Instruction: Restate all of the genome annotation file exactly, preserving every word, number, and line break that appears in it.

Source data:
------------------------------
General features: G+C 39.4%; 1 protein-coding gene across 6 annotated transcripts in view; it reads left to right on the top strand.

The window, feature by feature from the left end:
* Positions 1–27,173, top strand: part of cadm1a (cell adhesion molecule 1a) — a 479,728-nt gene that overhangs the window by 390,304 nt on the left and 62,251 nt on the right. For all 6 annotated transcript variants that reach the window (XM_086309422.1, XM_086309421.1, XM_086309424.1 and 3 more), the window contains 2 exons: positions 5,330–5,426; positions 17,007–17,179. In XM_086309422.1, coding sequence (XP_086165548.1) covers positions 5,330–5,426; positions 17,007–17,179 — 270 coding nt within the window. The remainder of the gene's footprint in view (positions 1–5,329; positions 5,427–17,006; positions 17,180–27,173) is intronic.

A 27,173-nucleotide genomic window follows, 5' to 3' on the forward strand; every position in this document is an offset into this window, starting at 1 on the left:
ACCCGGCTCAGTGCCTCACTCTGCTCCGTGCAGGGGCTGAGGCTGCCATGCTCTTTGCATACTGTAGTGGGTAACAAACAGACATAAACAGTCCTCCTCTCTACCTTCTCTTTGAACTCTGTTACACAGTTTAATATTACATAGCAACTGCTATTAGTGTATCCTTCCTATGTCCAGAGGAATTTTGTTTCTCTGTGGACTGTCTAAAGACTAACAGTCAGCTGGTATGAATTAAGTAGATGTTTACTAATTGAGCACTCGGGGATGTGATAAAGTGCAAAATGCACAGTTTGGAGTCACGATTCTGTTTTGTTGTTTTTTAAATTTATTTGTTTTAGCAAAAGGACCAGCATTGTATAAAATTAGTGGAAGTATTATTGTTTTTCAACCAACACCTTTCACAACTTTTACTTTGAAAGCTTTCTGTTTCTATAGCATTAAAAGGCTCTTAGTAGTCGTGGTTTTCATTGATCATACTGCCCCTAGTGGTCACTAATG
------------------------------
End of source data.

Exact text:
General features: G+C 39.4%; 1 protein-coding gene across 6 annotated transcripts in view; it reads left to right on the top strand.

The window, feature by feature from the left end:
* Positions 1–27,173, top strand: part of cadm1a (cell adhesion molecule 1a) — a 479,728-nt gene that overhangs the window by 390,304 nt on the left and 62,251 nt on the right. For all 6 annotated transcript variants that reach the window (XM_086309422.1, XM_086309421.1, XM_086309424.1 and 3 more), the window contains 2 exons: positions 5,330–5,426; positions 17,007–17,179. In XM_086309422.1, coding sequence (XP_086165548.1) covers positions 5,330–5,426; positions 17,007–17,179 — 270 coding nt within the window. The remainder of the gene's footprint in view (positions 1–5,329; positions 5,427–17,006; positions 17,180–27,173) is intronic.

A 27,173-nucleotide genomic window follows, 5' to 3' on the forward strand; every position in this document is an offset into this window, starting at 1 on the left:
ACCCGGCTCAGTGCCTCACTCTGCTCCGTGCAGGGGCTGAGGCTGCCATGCTCTTTGCATACTGTAGTGGGTAACAAACAGACATAAACAGTCCTCCTCTCTACCTTCTCTTTGAACTCTGTTACACAGTTTAATATTACATAGCAACTGCTATTAGTGTATCCTTCCTATGTCCAGAGGAATTTTGTTTCTCTGTGGACTGTCTAAAGACTAACAGTCAGCTGGTATGAATTAAGTAGATGTTTACTAATTGAGCACTCGGGGATGTGATAAAGTGCAAAATGCACAGTTTGGAGTCACGATTCTGTTTTGTTGTTTTTTAAATTTATTTGTTTTAGCAAAAGGACCAGCATTGTATAAAATTAGTGGAAGTATTATTGTTTTTCAACCAACACCTTTCACAACTTTTACTTTGAAAGCTTTCTGTTTCTATAGCATTAAAAGGCTCTTAGTAGTCGTGGTTTTCATTGATCATACTGCCCCTAGTGGTCACTAATG